"Fancy going to the first game of the season against West Brom"? A very normal question to throw at my Manchester United companion during our seven or eight years of following our boyhood team up and down the country and throughout Europe.
More often than not, we would joyfully attend the first game of every season as well as 15-20 additional games throughout said campaign.
We would embark on a cross-country adventure to Manchester to sip beers alongside other reds; to sing songs at the top of our voice; to eat a greasy pre-match burger -- all in the hope to watch 90 minutes of (usually) entertaining football.
We would share irreplaceable and priceless memories of winning 1-0 away at a bitterly cold Ewood Park in November; we would watch the magician Cristiano Ronaldo glide down the wing to score an 87th minute winner against Fulham; we would witness Paul Scholes clinch United's place in the Champions League final with a 30-yard wonder strike against the army of Messi's Barcelona. The list can go on.
And then I became a Father.
Cue lifestyle change. Or I prefer to call it more of an evolution of a lifestyle.
Parenting comes with sacrifice and common sense. I knew if I wanted to be the best dad I could be, I needed to take a step back and compromise with not only my wife, but myself. Amongst other things, I sacrificed my care-free football adventures. I am not talking about completely erasing the passion I possess for Manchester United from my mind. That would be silly. To be a happy dad, you still need balance in your life and having interests and hobbies away from parenting is vital for any parent's mental wellbeing, in my opinion.
Things just required evolving, that is all.
At first it was a struggle to mentally adjust to the fact that my "freedom" to do as I please with myself and my wife-to-be had hit a wall. Some automatic thoughts during my wife's pregnancy and the subsequent early months of fatherhood were ones of, "Is my own life over now"? "Will I ever be able to follow personal interests again"? They were scary thoughts, and ones which would send me in to a bit of an internal panic.
But two Premier League seasons down the line, I feel my expectations have slowly and successfully been managed.
This weekend marked Manchester United's first fixture of the Premier League season and the start of a new era with boss, José Mourinho, in charge. I am excited for the new season, but in a different way to before. I accept that I will not physically be there to experience the highs and lows of the season; I will not be bouncing up and down in the pubs to the latest Zlatan anthem, or celebrating wildly when Anthony Martial bags a last minute equaliser against Liverpool at Anfield. But that does not mean I can't experience them an alternative way. Yes, there is still a little voice telling me that being there is the best way to enjoy this particular passion - but for me it is not the only way. I am a dad and a husband. Mental compromise needed to be sought.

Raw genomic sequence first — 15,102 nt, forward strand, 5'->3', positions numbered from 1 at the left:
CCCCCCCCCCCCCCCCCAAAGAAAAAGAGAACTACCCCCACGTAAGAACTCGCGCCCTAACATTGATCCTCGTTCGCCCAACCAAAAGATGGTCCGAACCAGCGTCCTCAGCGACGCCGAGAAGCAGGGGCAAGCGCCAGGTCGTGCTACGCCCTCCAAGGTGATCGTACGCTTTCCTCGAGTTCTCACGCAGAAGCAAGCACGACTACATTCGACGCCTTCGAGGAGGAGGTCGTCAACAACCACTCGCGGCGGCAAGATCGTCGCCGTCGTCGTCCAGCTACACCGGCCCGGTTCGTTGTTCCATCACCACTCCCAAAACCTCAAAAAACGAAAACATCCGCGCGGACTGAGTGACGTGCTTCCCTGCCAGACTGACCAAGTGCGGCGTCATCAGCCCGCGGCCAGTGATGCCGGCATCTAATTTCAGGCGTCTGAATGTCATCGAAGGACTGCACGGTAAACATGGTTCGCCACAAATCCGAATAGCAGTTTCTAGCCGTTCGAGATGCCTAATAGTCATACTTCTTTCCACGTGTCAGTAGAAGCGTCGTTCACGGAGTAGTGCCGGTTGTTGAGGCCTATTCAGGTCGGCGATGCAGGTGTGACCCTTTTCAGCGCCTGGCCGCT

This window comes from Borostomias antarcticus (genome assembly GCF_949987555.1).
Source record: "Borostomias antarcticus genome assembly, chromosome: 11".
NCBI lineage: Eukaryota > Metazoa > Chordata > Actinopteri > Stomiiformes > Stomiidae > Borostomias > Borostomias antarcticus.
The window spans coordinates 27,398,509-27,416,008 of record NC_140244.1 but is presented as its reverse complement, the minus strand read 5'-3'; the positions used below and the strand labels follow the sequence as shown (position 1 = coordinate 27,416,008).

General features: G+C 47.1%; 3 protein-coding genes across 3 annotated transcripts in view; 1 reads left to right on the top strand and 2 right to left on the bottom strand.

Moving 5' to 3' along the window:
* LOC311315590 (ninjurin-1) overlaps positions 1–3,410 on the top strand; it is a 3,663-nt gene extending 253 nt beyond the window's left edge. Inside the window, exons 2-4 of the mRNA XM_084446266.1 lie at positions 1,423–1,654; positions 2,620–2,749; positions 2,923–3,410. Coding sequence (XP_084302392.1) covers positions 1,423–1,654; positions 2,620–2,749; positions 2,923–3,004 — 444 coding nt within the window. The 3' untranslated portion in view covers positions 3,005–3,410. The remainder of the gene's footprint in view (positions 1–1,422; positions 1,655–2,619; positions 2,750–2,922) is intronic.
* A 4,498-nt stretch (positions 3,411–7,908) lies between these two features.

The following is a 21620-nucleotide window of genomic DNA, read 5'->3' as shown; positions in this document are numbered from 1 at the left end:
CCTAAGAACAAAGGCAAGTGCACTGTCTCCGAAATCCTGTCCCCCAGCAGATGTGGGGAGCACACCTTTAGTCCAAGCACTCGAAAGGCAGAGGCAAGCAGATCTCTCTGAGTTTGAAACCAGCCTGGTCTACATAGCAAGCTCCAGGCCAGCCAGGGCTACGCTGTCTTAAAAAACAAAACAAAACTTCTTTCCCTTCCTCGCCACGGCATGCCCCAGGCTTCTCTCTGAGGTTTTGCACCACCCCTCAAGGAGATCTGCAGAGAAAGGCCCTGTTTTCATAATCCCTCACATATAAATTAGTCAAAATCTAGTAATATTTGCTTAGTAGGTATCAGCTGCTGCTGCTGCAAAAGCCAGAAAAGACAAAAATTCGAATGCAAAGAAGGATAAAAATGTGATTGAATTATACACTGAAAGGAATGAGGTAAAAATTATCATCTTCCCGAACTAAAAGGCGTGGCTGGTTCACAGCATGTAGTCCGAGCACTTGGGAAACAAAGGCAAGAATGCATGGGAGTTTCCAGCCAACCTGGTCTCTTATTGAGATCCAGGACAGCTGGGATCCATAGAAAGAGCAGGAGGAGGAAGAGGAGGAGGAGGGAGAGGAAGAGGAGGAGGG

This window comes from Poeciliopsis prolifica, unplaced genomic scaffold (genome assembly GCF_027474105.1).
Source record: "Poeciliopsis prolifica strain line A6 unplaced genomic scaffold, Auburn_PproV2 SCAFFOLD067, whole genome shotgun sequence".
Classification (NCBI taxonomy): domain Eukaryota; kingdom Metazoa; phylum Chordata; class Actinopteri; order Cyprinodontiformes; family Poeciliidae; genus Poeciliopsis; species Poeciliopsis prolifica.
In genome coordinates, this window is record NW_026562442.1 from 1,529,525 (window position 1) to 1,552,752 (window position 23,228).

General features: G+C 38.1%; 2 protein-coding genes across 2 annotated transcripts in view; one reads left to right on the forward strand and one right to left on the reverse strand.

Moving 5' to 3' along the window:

And this Saturday, the first day of the new season saw my love affair with Manchester United continue to evolve. So how did I experience United's victory over Bournemouth? Well, firstly, I no longer pay the extortionate Sky Sports subscription. So watching it live around family or a friend's house, or over a few quiet beers down the local pub are my other options. I didn't opt for these on this occasion.
Nope. Not today. My wife and I took my daughter swimming. United were due to kick off at 1.30pm - which actually turned out to be the exact moment I was encouraging my daughter to jump in to the pool and into the safety of my arms. Yes, United were beginning a new campaign - but so was my daughter - she was being taught a life skill by her mummy and daddy.
Yes, I would subconsciously wonder whether the game had commenced - a quick thought about whether Zlatan had scored on his debut, or with worry that Fellaini had somehow made the starting lineup. But that quickly disappeared when I showed my daughter how to dunk her head under the water.
On the way home she fell asleep in the car. We parked up outside our house, my wife went inside the house, and I listened to the remainder of the game (with my daughter asleep at the back), via the radio. Yes, the radio. Something my dad probably did when radios were the equivalent of a 4DX cinema experience.
Zlatan scored a 25-yard screamer. I celebrated inside the car in a new, evolved way - by way of a casual fist pump and a never-going-to-disappear internal passion for my beloved Manchester United.
Subsequently, my daughter was happy with her time spent with her parents; my wife and I were happy with our time spent as a family...
...And I was also happy that United's new era had started with victory.
This summer The Huffington Post UK is spearheading an initiative helping families thrive, with a focus on parent wellbeing, the challenges facing stay-at-home and working parents, friendships and navigating the landscape of modern parenting beyond the 2.4. To kickstart the campaign, Jamie Oliver guest edited the site, bringing a focus on feeding healthy families.
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